Liu Hsi-yi, "Song for White Hair," tr. Stephen Owen, The Great Age of Chinese Poetry: The High T'ang
(New Haven: Yale University Press, 1981), pp. 17-18:
East of the walls of Lo-yang
the flowers of peach and plum,
Flying here, flying away,
into whose yard falling now?
And the young girls of Lo-yang
grieve for their loveliness,
Walking they meet the fallen flowers
and sigh their long-drawn sighs.
This year as the flowers fall
their loveliness is changing.
Next year when the flowers bloom,
who will still be here?
For I have seen cypress and pine
smashed apart to kindling,
And heard that fields of mulberries
have changed into the sea.
Those of the past will never again
be east of Lo-yang's walls,
But people today still must face
the winds that bring down flowers.
Every year, year after year,
the flowers are always alike;
Year after year, every year,
the people are not the same.
I send these words to boys in their prime,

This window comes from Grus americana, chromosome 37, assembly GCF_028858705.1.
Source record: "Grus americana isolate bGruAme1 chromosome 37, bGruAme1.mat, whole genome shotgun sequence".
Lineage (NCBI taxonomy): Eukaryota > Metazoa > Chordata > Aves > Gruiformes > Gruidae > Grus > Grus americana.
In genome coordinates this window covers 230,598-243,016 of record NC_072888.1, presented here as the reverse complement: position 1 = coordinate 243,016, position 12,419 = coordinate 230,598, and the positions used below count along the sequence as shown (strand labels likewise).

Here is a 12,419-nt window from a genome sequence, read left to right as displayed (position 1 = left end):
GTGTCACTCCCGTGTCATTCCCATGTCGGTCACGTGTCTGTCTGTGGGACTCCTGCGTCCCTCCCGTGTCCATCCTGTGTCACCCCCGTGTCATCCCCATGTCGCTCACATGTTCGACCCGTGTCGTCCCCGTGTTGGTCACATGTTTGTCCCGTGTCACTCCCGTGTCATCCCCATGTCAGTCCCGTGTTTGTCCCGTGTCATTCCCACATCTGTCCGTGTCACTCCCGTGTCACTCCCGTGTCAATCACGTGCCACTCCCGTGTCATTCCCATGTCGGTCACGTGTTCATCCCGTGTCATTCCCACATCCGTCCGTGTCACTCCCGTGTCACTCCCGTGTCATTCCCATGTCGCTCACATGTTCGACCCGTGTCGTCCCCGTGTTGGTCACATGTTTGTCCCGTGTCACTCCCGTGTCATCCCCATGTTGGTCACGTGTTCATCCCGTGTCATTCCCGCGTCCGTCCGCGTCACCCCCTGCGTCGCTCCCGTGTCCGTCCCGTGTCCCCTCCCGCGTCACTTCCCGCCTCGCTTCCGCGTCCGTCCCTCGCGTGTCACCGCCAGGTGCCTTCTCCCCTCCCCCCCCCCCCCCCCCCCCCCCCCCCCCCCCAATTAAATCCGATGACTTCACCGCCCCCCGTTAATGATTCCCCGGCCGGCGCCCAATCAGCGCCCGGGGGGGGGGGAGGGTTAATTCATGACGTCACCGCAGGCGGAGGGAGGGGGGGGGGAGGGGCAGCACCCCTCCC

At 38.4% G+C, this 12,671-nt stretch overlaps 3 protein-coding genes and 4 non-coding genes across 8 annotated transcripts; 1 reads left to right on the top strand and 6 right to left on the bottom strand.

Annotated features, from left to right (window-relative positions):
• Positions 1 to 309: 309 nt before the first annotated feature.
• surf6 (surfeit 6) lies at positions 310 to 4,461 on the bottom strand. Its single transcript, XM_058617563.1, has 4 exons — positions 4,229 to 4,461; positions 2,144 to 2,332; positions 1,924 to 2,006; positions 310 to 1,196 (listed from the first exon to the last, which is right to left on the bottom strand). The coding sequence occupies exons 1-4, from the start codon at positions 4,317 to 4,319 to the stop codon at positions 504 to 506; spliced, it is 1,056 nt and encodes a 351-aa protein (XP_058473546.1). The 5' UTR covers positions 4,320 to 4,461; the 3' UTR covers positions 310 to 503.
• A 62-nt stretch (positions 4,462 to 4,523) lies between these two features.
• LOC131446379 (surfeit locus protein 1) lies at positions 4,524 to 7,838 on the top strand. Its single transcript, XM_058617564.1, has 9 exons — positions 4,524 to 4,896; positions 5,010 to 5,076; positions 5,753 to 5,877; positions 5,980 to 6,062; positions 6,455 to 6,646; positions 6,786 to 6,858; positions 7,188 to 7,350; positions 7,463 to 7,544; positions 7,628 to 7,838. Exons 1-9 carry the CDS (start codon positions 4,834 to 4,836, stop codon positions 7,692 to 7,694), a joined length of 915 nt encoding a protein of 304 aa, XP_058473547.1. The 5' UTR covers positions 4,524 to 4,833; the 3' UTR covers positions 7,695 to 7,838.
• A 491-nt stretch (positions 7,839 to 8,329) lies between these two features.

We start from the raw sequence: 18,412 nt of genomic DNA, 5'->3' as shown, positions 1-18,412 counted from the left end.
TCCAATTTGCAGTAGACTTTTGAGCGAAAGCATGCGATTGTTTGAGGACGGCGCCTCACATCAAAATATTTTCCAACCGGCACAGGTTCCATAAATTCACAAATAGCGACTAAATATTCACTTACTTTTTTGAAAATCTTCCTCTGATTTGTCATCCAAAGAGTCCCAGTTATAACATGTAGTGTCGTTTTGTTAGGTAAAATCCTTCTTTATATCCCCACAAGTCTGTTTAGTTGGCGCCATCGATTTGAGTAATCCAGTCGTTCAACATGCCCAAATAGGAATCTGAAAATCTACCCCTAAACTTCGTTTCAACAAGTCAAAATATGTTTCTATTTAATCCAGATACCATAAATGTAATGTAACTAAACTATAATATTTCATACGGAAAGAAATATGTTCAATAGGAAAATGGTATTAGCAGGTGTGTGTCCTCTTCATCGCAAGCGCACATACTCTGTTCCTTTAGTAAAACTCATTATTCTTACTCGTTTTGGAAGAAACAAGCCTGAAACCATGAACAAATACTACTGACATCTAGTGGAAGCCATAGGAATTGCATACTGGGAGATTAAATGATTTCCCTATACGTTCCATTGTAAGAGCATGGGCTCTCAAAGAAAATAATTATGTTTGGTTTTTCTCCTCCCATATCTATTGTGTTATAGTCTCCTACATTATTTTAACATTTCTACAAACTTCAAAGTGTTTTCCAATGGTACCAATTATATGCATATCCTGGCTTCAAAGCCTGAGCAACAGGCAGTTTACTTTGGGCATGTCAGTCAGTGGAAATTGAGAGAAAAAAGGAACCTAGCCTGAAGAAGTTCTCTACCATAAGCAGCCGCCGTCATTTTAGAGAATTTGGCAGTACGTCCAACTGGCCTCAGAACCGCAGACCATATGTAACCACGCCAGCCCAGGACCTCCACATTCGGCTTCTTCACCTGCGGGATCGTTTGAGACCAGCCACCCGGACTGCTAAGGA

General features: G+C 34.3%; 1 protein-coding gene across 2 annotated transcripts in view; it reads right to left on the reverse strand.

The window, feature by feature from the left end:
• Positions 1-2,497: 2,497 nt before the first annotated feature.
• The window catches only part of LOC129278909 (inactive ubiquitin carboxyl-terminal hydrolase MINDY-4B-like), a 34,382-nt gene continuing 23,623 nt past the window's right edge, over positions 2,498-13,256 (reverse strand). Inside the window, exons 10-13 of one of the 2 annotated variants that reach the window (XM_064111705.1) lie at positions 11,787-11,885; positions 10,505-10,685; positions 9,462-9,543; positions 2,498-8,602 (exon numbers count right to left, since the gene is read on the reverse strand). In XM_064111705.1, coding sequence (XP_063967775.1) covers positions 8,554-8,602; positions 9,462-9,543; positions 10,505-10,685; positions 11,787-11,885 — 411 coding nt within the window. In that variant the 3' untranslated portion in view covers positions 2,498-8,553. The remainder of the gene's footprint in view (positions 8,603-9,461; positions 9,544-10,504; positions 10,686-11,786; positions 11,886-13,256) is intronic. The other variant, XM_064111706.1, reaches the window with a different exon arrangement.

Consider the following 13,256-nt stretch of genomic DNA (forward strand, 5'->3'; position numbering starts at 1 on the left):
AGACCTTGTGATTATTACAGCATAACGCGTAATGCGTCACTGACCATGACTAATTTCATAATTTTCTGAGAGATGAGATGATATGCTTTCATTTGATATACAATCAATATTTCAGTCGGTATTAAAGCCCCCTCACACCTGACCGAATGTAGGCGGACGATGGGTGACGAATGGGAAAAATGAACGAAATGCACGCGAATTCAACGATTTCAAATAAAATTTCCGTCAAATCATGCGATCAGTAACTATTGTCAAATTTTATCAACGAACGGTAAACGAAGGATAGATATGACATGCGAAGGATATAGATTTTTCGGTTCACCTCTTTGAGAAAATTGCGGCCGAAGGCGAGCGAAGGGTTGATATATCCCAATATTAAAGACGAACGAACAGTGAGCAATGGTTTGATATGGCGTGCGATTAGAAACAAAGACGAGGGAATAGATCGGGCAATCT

youths with glowing faces.
Have pity on one already dying,
A white-haired old man.
The white hair of the old man
is truly worthy your pity—
A while ago his face glowed too,
a handsome young man.
You princelings, young noblemen
beneath the flowering trees,
Clear singing, exquisite dancing
before the falling flowers,
The Chamberlain's pool terrace,
patterned as rich brocade,
And tower and hall of General Liang
bear murals of the gods.
Then one morning lie down sick,
no one knows your name,
And the pleasures of the springtime
linger beside another.
Eyebrows gracefully curving—
how long can they endure?
In an instant crane-white hair,
tangled all like silk.
Look now to where from ancient days
were lands of song and dancing.
Now nothing more than the brown of dusk
and the lament of sparrows.